6. Weather precautions – No ground observer in the field. Physical measurements and on-site evaluations really help.
7. Excellent spray nozzles – CP09/125/5 with dropped boom system. This is actually good, but it is implied that the operator does not know the best way to set them up because he can’t urn the models.
8. Operations with no suck back – Utilizing a pump brake to stop flow rather than a spray valve shut-off. No positive boom shut off. No positive boom shut off.
9. Suck back – Witness indicated that spray could be seen coming from the aircraft for several seconds as it exited the field from a spray pass. With no negative pressure – suck back, on the boom – this might be possible.
10. Records – Nozzles: CP09/125/5 – psi unknown.
11. Professionalism – No utilization of available models. Operator isn’t computer literate.
12. Records – Time: Mar 19, 2005 ~ 3:00 p.m. CST; Temp: 96 F; RH: 55% No start and finish times.
13. No official wind measurement – N @ 3 – 10 mph, based on operator’s evaluation of a windsock on his strip. A windsock is very crude way to determine wind speed.
14. Operations – Smoker: No smoker. This would help verify weather.
15. Records – Nearest weather: Jonesboro – 60 mi North, Wind: 360 @ 20G25. Could be argued that it is gusty because of the G in the wind reading. (G in this case refers to the maximum gust speed during the measurement period, typically two minutes just prior to the top of the hour.) Sixty miles away may not be a factor, but it is closest official weather record so it come into play. On-site weather is much more reflective of potential.
16. Record/follow-up – No photos taken. Operator believes there is simply no way liability could be shown because of the distance from the application site. One never knows what will develop, so it is best to get all the records possible when a potential exists.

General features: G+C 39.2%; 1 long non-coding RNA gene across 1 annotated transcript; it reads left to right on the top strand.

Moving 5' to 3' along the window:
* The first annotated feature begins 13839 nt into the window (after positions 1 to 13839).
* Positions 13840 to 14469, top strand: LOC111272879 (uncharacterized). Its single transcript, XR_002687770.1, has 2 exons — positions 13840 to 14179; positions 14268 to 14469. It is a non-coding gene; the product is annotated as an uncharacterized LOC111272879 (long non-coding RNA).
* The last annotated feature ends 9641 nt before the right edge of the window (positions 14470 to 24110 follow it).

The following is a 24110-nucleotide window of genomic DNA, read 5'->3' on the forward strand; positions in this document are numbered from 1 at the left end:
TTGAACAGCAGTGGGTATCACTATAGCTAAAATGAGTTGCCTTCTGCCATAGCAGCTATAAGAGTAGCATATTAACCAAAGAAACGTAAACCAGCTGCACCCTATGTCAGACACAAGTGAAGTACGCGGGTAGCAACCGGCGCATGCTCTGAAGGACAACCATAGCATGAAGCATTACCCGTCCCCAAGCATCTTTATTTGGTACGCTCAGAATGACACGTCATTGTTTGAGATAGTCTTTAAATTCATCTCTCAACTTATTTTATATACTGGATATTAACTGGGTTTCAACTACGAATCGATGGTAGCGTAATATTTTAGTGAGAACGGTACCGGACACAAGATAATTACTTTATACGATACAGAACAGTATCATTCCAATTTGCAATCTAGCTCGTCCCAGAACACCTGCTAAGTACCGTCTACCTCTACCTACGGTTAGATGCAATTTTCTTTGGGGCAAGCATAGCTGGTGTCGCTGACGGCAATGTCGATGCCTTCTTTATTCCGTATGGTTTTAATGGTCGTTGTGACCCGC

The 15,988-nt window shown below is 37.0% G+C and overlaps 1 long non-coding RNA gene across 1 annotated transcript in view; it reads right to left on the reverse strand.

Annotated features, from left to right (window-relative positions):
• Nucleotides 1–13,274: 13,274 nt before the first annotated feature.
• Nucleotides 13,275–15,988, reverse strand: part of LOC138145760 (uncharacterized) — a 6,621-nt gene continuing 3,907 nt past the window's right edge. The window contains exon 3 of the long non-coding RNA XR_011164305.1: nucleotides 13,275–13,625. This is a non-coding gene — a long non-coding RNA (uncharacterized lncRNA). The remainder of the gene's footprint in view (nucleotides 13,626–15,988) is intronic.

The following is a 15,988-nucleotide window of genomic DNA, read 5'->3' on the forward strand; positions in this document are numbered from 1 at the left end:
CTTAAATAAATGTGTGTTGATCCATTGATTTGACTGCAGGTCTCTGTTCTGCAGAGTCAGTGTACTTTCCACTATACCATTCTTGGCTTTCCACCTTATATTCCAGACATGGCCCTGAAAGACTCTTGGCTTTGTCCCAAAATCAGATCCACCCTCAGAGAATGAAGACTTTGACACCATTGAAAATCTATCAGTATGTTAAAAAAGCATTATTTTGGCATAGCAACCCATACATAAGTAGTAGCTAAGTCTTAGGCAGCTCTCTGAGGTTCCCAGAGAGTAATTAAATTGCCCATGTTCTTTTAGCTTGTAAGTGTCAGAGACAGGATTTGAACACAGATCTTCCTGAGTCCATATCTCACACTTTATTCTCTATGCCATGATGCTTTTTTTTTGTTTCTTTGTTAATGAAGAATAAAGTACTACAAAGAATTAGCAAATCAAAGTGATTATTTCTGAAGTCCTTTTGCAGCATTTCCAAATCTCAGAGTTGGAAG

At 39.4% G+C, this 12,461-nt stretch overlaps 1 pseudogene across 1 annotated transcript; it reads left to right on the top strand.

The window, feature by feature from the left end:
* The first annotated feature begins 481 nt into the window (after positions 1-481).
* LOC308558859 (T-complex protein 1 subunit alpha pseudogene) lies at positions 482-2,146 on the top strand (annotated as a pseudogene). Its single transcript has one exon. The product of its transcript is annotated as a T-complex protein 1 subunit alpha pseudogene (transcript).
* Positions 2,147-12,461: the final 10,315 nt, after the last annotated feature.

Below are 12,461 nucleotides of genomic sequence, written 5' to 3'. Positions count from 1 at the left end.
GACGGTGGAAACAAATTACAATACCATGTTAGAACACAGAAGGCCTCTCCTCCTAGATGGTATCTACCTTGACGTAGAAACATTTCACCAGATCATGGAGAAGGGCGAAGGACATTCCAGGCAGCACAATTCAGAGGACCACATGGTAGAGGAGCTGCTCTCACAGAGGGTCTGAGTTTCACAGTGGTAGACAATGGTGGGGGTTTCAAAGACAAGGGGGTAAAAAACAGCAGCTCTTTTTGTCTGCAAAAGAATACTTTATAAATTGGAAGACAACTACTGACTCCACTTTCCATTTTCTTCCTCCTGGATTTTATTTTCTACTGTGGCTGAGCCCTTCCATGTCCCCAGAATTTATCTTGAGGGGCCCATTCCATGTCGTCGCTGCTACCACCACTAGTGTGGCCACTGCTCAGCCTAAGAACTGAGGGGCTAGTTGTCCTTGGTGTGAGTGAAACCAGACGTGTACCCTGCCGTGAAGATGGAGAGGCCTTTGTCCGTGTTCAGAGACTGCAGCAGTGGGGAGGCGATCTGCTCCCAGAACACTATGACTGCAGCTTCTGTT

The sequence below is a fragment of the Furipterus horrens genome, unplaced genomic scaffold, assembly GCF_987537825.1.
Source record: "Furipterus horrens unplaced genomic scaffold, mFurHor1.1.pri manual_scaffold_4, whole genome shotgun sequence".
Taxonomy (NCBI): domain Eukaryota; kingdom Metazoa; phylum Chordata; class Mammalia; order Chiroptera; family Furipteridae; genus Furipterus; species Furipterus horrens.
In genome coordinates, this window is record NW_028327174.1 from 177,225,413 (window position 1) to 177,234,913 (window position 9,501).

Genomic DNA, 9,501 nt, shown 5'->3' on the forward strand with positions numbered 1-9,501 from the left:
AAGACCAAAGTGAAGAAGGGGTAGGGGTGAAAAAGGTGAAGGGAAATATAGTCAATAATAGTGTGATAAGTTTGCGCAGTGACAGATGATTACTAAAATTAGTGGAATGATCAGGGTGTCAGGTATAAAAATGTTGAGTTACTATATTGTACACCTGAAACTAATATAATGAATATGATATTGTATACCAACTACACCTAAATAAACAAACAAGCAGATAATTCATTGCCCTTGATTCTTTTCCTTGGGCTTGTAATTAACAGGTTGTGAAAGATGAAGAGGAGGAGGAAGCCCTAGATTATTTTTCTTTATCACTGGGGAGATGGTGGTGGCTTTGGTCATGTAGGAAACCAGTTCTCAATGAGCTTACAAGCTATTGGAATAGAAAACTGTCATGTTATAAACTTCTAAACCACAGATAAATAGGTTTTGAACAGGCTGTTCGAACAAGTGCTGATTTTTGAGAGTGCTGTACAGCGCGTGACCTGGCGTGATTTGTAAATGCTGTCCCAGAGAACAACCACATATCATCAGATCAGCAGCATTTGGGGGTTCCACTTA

17. Management decision – Insurance company was not notified because there was no liability in the mind of operator. It is best to notify the insurance company. This will allow them to do what ever is appropriate to help defend the claim(s).
The jury expects professionals to be professionals and utilize a reasonable standard of care when making applications.
1. Is the operator a professional?
2. Was the operator a professional and a member of state and national associations?
3. Was the operator receiving continual training and updates pertinent to this application?
4. Were any laws/regulations violated?
5. Was the application made in a professional manner?
6. Was the correct equipment utilized?
7. Was the aircraft properly configured?
8. Was weather a factor?
9. Was there adequate buffer zone?
10. Were applicator’s records, complete enough to stand alone?
11. Did records provide enough evidence to show if there was a potential from this applicator’s job?
12. Could better records have been kept?
13. Were the records believable and precise?
14. What value, if any, were the GPS records?
15. Did GPS help determine if there was a potential increase/decrease in liability?
16. When should insurance agent have been contacted?
17. What sort of records should be kept during the whole process, once there is a potential claim?
18. Did the applicator utilize a “standard of care” that would be expected from any applicator?
Dennis Gardisser, University of Arkansas Division of Agriculture, Session Moderator
Darryl Marshall, Judge, Rebsamen Insurance
Geffrey Anderson, Defense Attorney, Anderson, Smyer & Riddle, LLP
Joel Smyer, Plaintiff’s Attorney, Anderson, Smyer & Riddle, LLP
Donald Goodman, Plaintiff, Goodman Flying Service, Inc., Chase, LA
Garry Wilson, Operator #1, Wilco Flying Service, Dewitt, AR
Tommy Anderson, Operator #2, Tommy’s Flying Service, Sherrill, AR
Ted Greene, Department of Agriculture Inspector, Phoenix Aviation Managers
Shaen Phillips, Insurance Adjuster, USAU
Jurors selected from the audience (All of whose names I do not know!)
Included all of the above, plus: Lewis Broussard, Lewis Flying Service, Inc., Morse, LA; Dave Witzman, USAU, Memphis, TN; Ken Degg, NAAA; and Bob Wolf, Kansas State University – Bio & Ag Engineering